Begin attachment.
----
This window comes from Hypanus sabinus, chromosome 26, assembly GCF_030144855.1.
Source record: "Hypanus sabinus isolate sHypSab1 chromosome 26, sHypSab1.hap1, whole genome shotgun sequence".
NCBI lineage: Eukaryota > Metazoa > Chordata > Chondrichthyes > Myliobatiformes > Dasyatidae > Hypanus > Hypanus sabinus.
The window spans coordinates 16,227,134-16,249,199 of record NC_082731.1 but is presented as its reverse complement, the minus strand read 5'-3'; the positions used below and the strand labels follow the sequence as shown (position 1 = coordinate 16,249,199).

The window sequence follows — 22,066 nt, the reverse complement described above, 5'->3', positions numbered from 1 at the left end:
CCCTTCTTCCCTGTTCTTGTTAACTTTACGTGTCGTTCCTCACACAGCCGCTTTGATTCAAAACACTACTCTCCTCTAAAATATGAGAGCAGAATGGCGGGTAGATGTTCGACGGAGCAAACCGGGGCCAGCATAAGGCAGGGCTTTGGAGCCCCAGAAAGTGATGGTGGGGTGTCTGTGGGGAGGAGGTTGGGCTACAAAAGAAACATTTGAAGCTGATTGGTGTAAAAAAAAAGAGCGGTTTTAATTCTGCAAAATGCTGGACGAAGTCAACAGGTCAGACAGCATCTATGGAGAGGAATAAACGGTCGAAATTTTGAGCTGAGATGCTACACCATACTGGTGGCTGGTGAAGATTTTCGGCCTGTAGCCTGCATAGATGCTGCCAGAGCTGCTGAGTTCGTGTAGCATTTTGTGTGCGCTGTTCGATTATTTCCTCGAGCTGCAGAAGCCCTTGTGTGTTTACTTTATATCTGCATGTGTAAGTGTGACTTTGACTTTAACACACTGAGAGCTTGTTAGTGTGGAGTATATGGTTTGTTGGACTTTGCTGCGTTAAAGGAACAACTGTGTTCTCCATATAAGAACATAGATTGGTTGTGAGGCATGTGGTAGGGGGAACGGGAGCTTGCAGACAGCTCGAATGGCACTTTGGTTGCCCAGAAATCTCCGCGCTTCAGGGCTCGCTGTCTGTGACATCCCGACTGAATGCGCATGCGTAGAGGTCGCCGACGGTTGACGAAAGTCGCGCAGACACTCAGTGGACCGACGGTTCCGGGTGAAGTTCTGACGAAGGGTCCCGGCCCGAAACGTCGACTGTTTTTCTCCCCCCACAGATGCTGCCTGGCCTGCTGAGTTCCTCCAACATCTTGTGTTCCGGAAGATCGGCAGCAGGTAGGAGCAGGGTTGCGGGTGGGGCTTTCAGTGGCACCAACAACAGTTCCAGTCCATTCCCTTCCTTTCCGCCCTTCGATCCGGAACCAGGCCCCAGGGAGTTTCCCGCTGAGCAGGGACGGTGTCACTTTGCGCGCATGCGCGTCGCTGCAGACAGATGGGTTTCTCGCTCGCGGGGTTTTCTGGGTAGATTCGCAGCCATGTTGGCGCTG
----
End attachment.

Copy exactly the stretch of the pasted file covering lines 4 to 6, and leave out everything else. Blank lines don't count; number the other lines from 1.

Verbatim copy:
The window spans coordinates 16,227,134-16,249,199 of record NC_082731.1 but is presented as its reverse complement, the minus strand read 5'-3'; the positions used below and the strand labels follow the sequence as shown (position 1 = coordinate 16,249,199).

The window sequence follows — 22,066 nt, the reverse complement described above, 5'->3', positions numbered from 1 at the left end:
CCCTTCTTCCCTGTTCTTGTTAACTTTACGTGTCGTTCCTCACACAGCCGCTTTGATTCAAAACACTACTCTCCTCTAAAATATGAGAGCAGAATGGCGGGTAGATGTTCGACGGAGCAAACCGGGGCCAGCATAAGGCAGGGCTTTGGAGCCCCAGAAAGTGATGGTGGGGTGTCTGTGGGGAGGAGGTTGGGCTACAAAAGAAACATTTGAAGCTGATTGGTGTAAAAAAAAAGAGCGGTTTTAATTCTGCAAAATGCTGGACGAAGTCAACAGGTCAGACAGCATCTATGGAGAGGAATAAACGGTCGAAATTTTGAGCTGAGATGCTACACCATACTGGTGGCTGGTGAAGATTTTCGGCCTGTAGCCTGCATAGATGCTGCCAGAGCTGCTGAGTTCGTGTAGCATTTTGTGTGCGCTGTTCGATTATTTCCTCGAGCTGCAGAAGCCCTTGTGTGTTTACTTTATATCTGCATGTGTAAGTGTGACTTTGACTTTAACACACTGAGAGCTTGTTAGTGTGGAGTATATGGTTTGTTGGACTTTGCTGCGTTAAAGGAACAACTGTGTTCTCCATATAAGAACATAGATTGGTTGTGAGGCATGTGGTAGGGGGAACGGGAGCTTGCAGACAGCTCGAATGGCACTTTGGTTGCCCAGAAATCTCCGCGCTTCAGGGCTCGCTGTCTGTGACATCCCGACTGAATGCGCATGCGTAGAGGTCGCCGACGGTTGACGAAAGTCGCGCAGACACTCAGTGGACCGACGGTTCCGGGTGAAGTTCTGACGAAGGGTCCCGGCCCGAAACGTCGACTGTTTTTCTCCCCCCACAGATGCTGCCTGGCCTGCTGAGTTCCTCCAACATCTTGTGTTCCGGAAGATCGGCAGCAGGTAGGAGCAGGGTTGCGGGTGGGGCTTTCAGTGGCACCAACAACAGTTCCAGTCCATTCCCTTCCTTTCCGCCCTTCGATCCGGAACCAGGCCCCAGGGAGTTTCCCGCTGAGCAGGGACGGTGTCACTTTGCGCGCATGCGCGTCGCTGCAGACAGATGGGTTTCTCGCTCGCGGGGTTTTCTGGGTAGATTCGCAGCCATGTTGGCGCTG